Memorize Chunks Of Spanish For Fluency

Studies have shown that one technique that nearly all successful language learners use is the memorization of chunks of language in the form of phrases, dialogs and texts. The idea is to choose appropriate samples of target language and basically commit them to memory.

To understand why this is an effective technique, you have to see whtat the peoblem is. Writing and speaking Spanish are two very different skills. Writing comes with a safety net. You can always revise your writing. Software will catch most spelling and major grammatical errors automatically. Dictionaries and grammar books can be consulted at leisure. You can mull over the text for some time before sending it off. And, of course--something that I highly recommend--you can have your writing checked by a native speaker or a professional editor.

Speaking does not have such a safety net. Unless you are reading a prepared speech, you are on your own. No spell check, no dictionaries or reference books, no mulling over what you are about to say. Speaking conversational Spanish fluently means finding the right words, putting them in the right order, making all the necessary grammatical adjustments and then articulating them in an intelligible manner. All of this in real-time.

This is why speaking a second language fluently is so difficult and we often end up saying, "I can understand Spanish, but I can't speak it". However, there are some very effective methods and techniques that can make this daunting task of speaking easier.

The idea behind the memorization technique is to overcome the tendency to think too much about grammar and spend time searching for words. Here it is important to emphasize that this memorization must be done in conjunction with some active study of the language.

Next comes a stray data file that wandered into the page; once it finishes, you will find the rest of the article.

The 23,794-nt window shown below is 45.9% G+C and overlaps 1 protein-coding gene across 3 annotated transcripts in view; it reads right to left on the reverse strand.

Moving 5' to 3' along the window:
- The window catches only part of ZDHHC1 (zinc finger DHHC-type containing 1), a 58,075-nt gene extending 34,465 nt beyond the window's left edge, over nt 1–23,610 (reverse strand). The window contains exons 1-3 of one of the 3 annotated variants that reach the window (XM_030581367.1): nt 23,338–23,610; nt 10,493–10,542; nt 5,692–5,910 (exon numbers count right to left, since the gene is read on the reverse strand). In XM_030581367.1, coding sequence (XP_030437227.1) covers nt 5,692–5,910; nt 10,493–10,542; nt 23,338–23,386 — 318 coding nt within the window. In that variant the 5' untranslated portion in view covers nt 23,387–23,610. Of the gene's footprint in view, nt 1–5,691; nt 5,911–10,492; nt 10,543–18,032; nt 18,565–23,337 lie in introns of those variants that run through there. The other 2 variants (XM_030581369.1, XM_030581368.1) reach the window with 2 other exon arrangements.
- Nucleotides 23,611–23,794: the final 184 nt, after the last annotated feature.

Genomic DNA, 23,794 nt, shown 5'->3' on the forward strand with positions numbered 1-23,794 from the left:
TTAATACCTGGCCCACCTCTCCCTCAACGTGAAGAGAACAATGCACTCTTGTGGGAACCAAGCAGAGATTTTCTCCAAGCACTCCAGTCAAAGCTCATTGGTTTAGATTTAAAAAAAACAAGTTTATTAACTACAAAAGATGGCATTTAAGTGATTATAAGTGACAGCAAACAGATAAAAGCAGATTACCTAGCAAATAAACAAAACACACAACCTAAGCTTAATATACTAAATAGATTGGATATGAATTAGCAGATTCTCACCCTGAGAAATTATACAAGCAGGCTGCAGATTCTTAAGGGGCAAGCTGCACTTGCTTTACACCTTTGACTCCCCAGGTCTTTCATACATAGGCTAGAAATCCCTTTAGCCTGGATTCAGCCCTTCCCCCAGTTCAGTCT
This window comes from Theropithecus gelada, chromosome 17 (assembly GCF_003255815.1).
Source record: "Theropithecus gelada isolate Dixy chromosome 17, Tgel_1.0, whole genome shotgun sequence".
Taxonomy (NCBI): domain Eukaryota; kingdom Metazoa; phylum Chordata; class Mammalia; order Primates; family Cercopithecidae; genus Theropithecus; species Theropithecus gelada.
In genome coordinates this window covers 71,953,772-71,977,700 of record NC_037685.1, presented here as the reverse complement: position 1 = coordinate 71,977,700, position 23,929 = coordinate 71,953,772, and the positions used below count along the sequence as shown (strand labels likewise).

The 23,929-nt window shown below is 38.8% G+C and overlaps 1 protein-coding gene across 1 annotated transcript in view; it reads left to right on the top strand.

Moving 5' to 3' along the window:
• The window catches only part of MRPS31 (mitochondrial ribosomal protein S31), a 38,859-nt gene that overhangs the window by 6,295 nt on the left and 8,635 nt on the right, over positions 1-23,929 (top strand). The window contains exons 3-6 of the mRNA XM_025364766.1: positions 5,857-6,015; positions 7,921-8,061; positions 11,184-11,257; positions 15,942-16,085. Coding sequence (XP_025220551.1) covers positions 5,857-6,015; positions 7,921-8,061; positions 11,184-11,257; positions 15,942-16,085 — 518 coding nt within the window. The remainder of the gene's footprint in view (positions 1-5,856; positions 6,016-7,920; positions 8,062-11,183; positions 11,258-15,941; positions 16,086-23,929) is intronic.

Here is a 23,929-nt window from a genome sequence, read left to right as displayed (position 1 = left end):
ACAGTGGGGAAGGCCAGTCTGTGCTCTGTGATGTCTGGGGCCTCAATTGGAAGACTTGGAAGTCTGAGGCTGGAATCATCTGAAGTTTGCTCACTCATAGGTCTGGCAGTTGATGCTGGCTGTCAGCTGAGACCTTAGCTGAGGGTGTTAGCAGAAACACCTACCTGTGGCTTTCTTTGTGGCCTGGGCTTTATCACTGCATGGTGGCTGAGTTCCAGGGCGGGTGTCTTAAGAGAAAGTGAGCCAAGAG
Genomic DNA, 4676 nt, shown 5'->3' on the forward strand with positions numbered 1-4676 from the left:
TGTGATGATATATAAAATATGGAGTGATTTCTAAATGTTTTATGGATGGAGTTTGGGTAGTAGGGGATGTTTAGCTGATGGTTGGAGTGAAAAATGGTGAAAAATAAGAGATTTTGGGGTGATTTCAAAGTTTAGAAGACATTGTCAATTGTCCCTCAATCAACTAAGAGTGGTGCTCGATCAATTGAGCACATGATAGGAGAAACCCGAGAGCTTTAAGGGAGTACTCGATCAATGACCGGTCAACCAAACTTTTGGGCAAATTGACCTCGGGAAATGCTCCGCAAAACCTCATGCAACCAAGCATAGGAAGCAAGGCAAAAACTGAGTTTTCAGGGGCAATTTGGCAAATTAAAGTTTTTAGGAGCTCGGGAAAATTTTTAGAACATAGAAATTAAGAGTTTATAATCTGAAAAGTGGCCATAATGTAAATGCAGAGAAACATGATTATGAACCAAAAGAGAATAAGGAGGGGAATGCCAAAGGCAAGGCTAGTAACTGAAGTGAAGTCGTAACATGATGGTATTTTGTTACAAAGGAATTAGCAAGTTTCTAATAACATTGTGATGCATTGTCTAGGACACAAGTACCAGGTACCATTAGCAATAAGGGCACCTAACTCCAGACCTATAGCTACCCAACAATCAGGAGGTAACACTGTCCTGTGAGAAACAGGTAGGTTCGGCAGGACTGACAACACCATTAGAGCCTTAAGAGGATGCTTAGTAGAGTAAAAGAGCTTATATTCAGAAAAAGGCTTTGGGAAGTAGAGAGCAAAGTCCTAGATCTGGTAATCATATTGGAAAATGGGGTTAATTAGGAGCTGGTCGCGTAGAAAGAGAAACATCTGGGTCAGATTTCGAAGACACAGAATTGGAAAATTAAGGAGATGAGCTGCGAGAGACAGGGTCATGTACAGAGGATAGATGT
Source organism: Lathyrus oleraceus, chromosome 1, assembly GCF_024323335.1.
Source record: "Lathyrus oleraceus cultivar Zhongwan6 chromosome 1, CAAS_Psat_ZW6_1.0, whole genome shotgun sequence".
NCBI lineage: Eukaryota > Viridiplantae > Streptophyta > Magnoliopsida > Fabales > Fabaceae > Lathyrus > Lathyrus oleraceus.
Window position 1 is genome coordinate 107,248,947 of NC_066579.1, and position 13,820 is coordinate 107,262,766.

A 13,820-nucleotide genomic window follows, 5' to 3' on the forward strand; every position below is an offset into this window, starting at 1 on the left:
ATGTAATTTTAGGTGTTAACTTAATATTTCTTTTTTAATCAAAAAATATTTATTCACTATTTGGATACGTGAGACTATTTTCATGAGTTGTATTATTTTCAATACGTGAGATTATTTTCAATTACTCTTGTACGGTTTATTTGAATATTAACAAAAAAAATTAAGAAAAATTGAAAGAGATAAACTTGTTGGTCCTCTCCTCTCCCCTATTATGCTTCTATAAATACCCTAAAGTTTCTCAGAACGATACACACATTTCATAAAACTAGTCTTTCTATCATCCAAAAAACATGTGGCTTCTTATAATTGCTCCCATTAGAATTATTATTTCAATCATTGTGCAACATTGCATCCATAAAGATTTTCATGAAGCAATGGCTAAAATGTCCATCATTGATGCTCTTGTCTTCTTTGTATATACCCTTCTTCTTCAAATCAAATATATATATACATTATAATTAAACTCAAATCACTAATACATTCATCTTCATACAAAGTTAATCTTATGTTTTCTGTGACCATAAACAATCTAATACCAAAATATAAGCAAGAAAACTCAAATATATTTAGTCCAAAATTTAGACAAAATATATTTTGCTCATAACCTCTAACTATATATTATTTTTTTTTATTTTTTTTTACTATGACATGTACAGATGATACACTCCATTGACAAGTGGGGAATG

Let's see how this works with Spanish. Here is a typical sample of spoken Spanish with both literal and idiomatic translations:

Se hace tarde. Tengo que marcharme. Nos vemos.
Itself makes late. I have that to leave myself. Us we see.
It's getting late. I have to leave. I'll be seeing you.

The idea here is to listen to and repeat that sample until you basically know it by heart. You also have to understand how it works. For example, you see three reflexive verbs, hacerse, marcharse and verse. There are also the idioms hacerse tarde and tener que.

Now that you've committed this sample chunk to memory, two things will happen. First, your comprehension of spoken Spanish will increase because you start hearing similar forms that you can decode quickly. You might hear things like:

Se hace noche. Me tengo que marchar.
Night is coming. I have to go.
Se hizo tarde. Tuvimos que marcharnos.
It got late. We had to leave.

The second thing that happens is that you now have a pattern in your head that you can use readily. During the next few days make point of using a variation of this sample a few times each day. With practice it should come out fluently. Then the pattern becomes part of your long-term memory. And this is the whole point. You now have another stepping-stone to fluency in Spanish.

. (First publishd by articles@ezine )